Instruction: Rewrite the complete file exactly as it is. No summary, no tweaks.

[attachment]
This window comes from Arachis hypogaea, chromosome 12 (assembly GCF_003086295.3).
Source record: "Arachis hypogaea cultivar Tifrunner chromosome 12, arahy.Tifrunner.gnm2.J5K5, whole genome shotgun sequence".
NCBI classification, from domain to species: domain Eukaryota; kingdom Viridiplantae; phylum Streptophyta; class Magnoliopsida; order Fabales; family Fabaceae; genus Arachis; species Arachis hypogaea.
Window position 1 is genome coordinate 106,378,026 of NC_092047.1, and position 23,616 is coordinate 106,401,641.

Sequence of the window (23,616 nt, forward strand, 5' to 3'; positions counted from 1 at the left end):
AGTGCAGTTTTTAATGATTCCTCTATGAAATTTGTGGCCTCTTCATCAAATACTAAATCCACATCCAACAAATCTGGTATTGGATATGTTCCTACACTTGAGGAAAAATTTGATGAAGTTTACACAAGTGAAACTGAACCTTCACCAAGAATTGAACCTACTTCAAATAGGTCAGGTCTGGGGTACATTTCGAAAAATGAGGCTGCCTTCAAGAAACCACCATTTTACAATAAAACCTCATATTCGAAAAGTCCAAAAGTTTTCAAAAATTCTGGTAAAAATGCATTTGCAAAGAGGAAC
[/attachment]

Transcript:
This window comes from Arachis hypogaea, chromosome 12 (assembly GCF_003086295.3).
Source record: "Arachis hypogaea cultivar Tifrunner chromosome 12, arahy.Tifrunner.gnm2.J5K5, whole genome shotgun sequence".
NCBI classification, from domain to species: domain Eukaryota; kingdom Viridiplantae; phylum Streptophyta; class Magnoliopsida; order Fabales; family Fabaceae; genus Arachis; species Arachis hypogaea.
Window position 1 is genome coordinate 106,378,026 of NC_092047.1, and position 23,616 is coordinate 106,401,641.

Sequence of the window (23,616 nt, forward strand, 5' to 3'; positions counted from 1 at the left end):
AGTGCAGTTTTTAATGATTCCTCTATGAAATTTGTGGCCTCTTCATCAAATACTAAATCCACATCCAACAAATCTGGTATTGGATATGTTCCTACACTTGAGGAAAAATTTGATGAAGTTTACACAAGTGAAACTGAACCTTCACCAAGAATTGAACCTACTTCAAATAGGTCAGGTCTGGGGTACATTTCGAAAAATGAGGCTGCCTTCAAGAAACCACCATTTTACAATAAAACCTCATATTCGAAAAGTCCAAAAGTTTTCAAAAATTCTGGTAAAAATGCATTTGCAAAGAGGAAC